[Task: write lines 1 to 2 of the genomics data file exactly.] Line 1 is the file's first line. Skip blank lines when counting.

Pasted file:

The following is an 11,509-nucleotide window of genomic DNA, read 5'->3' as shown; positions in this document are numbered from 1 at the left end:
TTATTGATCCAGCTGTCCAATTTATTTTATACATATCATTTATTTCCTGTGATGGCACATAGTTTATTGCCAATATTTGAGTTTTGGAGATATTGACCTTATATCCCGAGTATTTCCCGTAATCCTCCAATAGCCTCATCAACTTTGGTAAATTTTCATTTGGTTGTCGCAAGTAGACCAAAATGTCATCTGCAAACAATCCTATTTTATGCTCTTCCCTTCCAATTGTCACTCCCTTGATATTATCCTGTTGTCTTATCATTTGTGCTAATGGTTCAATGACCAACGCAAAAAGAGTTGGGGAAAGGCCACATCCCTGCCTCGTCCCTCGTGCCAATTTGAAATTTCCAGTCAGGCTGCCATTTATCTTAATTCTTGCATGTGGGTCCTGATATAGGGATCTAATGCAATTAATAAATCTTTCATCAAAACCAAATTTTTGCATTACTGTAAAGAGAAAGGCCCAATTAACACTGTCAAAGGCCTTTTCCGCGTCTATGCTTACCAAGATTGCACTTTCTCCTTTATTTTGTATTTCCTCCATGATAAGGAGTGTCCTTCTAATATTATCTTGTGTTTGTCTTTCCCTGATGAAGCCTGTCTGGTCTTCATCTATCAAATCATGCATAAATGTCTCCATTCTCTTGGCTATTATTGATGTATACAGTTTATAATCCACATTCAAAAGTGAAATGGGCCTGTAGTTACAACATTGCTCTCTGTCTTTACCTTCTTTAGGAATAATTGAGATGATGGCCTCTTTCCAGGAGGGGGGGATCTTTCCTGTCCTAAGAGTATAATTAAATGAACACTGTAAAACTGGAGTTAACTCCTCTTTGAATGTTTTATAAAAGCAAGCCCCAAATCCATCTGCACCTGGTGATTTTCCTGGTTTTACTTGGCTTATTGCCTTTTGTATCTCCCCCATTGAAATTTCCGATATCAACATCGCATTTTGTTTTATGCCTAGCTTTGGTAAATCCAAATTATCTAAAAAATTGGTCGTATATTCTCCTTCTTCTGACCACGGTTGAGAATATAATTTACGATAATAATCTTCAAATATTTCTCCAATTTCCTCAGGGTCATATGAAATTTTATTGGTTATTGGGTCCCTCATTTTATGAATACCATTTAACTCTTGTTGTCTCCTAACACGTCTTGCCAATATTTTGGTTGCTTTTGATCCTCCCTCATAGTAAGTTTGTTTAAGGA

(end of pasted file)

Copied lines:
The following is an 11,509-nucleotide window of genomic DNA, read 5'->3' as shown; positions in this document are numbered from 1 at the left end:
TTATTGATCCAGCTGTCCAATTTATTTTATACATATCATTTATTTCCTGTGATGGCACATAGTTTATTGCCAATATTTGAGTTTTGGAGATATTGACCTTATATCCCGAGTATTTCCCGTAATCCTCCAATAGCCTCATCAACTTTGGTAAATTTTCATTTGGTTGTCGCAAGTAGACCAAAATGTCATCTGCAAACAATCCTATTTTATGCTCTTCCCTTCCAATTGTCACTCCCTTGATATTATCCTGTTGTCTTATCATTTGTGCTAATGGTTCAATGACCAACGCAAAAAGAGTTGGGGAAAGGCCACATCCCTGCCTCGTCCCTCGTGCCAATTTGAAATTTCCAGTCAGGCTGCCATTTATCTTAATTCTTGCATGTGGGTCCTGATATAGGGATCTAATGCAATTAATAAATCTTTCATCAAAACCAAATTTTTGCATTACTGTAAAGAGAAAGGCCCAATTAACACTGTCAAAGGCCTTTTCCGCGTCTATGCTTACCAAGATTGCACTTTCTCCTTTATTTTGTATTTCCTCCATGATAAGGAGTGTCCTTCTAATATTATCTTGTGTTTGTCTTTCCCTGATGAAGCCTGTCTGGTCTTCATCTATCAAATCATGCATAAATGTCTCCATTCTCTTGGCTATTATTGATGTATACAGTTTATAATCCACATTCAAAAGTGAAATGGGCCTGTAGTTACAACATTGCTCTCTGTCTTTACCTTCTTTAGGAATAATTGAGATGATGGCCTCTTTCCAGGAGGGGGGGATCTTTCCTGTCCTAAGAGTATAATTAAATGAACACTGTAAAACTGGAGTTAACTCCTCTTTGAATGTTTTATAAAAGCAAGCCCCAAATCCATCTGCACCTGGTGATTTTCCTGGTTTTACTTGGCTTATTGCCTTTTGTATCTCCCCCATTGAAATTTCCGATATCAACATCGCATTTTGTTTTATGCCTAGCTTTGGTAAATCCAAATTATCTAAAAAATTGGTCGTATATTCTCCTTCTTCTGACCACGGTTGAGAATATAATTTACGATAATAATCTTCAAATATTTCTCCAATTTCCTCAGGGTCATATGAAATTTTATTGGTTATTGGGTCCCTCATTTTATGAATACCATTTAACTCTTGTTGTCTCCTAACACGTCTTGCCAATATTTTGGTTGCTTTTGATCCTCCCTCATAGTAAGTTTGTTTAAGGA